It’s a dubious distinction that Florida leads the nation in the drowning deaths of children ages one to four. In 2014, 444 Florida residents died from drowning, including 62 children under the age of five. Pools, open water, above ground pools, lakes, ponds, all pose a drowning hazard. What is not as well known is the issue of entrapment.
The Dangers of Pool Entrapment
Virginia Graeme Baker, was 7-years-old when she drowned in a spa accident in June 2002.
She was entrapped in the spa when suction held her down under water. Suction from a pool or spa drain can suck in a child’s skin, hair or bathing suit, entrapping them. Children are particularly susceptible to this horror.
The granddaughter of Secretary of State James Baker III, Virginia’s death inspired the VGB Law enacted in 2007 that mandates all pools and spas have federally compliant covers with an anti-entrapment system.
From injuries to a wrongful death, pool entrapment can be dangerous for Florida children. Reach out to Farah & Farah to learn more.
The CPSC is now offering $1.1 million in pool safety grants to state and local governments to help combat drain entrapments. The announcement was released January 2 and it gives applicants 90 days to seek grant monies.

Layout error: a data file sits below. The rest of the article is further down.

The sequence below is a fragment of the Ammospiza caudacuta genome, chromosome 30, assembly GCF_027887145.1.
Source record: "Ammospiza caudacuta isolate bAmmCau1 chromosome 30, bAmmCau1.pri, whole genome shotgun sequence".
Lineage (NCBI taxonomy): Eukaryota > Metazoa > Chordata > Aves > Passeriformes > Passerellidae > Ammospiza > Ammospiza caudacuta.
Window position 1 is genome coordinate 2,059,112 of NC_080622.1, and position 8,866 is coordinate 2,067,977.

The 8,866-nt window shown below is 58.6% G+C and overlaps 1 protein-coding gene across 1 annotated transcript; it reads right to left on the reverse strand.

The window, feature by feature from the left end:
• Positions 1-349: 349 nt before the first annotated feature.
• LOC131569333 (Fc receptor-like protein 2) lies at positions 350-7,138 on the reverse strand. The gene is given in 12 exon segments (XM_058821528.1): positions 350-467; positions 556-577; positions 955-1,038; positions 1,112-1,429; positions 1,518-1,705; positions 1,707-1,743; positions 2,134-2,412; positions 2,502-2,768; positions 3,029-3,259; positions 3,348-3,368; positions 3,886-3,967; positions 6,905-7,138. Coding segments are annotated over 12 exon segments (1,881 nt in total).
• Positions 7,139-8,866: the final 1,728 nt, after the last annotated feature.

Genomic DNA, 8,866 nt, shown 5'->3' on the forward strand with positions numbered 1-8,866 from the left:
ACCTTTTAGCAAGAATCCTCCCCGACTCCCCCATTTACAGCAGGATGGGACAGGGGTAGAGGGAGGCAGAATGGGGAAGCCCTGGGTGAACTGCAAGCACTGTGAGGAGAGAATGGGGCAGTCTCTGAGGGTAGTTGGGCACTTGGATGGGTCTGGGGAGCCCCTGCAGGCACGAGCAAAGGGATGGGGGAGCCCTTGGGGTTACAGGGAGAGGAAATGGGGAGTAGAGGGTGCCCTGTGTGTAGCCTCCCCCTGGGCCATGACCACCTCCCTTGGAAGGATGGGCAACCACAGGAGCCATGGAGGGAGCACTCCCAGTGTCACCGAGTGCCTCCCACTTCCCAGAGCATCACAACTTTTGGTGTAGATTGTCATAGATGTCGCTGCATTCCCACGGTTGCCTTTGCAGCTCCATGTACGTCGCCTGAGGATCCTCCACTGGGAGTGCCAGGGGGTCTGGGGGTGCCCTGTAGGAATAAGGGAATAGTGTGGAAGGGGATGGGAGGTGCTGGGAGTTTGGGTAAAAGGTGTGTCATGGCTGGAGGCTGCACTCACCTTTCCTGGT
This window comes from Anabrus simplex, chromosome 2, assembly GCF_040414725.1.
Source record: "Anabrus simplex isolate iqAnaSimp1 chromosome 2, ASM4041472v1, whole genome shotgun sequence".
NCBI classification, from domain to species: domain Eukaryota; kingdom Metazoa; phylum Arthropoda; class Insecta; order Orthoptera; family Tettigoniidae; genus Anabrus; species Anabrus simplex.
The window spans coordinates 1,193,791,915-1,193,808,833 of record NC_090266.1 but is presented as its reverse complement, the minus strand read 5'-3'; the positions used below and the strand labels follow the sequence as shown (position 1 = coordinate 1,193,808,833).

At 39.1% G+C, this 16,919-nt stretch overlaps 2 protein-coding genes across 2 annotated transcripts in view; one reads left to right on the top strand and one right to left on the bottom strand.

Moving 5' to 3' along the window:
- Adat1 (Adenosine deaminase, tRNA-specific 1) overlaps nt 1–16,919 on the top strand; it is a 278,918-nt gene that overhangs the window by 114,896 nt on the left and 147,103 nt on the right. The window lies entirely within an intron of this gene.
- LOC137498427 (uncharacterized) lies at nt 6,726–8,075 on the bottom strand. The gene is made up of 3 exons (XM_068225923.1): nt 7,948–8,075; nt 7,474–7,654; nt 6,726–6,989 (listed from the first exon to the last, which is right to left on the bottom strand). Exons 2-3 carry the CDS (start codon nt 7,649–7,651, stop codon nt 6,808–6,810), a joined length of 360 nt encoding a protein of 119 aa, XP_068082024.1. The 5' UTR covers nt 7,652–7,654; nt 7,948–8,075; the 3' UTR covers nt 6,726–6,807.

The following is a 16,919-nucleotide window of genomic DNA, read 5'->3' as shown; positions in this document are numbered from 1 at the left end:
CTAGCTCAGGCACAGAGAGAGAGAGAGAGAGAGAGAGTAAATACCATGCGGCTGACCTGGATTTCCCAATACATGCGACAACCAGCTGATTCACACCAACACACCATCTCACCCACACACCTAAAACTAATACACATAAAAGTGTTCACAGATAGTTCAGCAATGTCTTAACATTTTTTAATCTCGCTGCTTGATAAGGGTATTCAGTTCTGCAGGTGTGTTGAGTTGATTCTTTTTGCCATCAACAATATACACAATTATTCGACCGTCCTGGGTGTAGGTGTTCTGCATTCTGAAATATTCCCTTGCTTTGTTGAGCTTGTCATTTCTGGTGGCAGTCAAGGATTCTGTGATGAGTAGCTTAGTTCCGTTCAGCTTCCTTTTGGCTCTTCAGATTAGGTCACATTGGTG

The goal is to reduce drain deaths resulting from entrapment incidents in pools and spas.
Communities are encouraged to be compliant with the law by installing new safety drain covers and anti-entrapment barriers. Pools need to have physical barriers along with self-latching gates. Alarms around the pool areas should be in working order and pools need to have more than one drain. A safety vacuum release system needs to be available to shut off the operation of the pump when a blockage is detected.
The grants will also provide information to educate pool owners and pool operators about the pool and spa safety laws.
Keeping Your Loved Ones Safe in Florida
Teach your children to stay away from drains in pools and spas and make sure any pool is VGB compliant. It pays to ask! According to the Consumer Product Safety Commission (CPSC), from 1999 to 2011 there were 106 individuals entrapped under water which led to 12 deaths, all except one were children.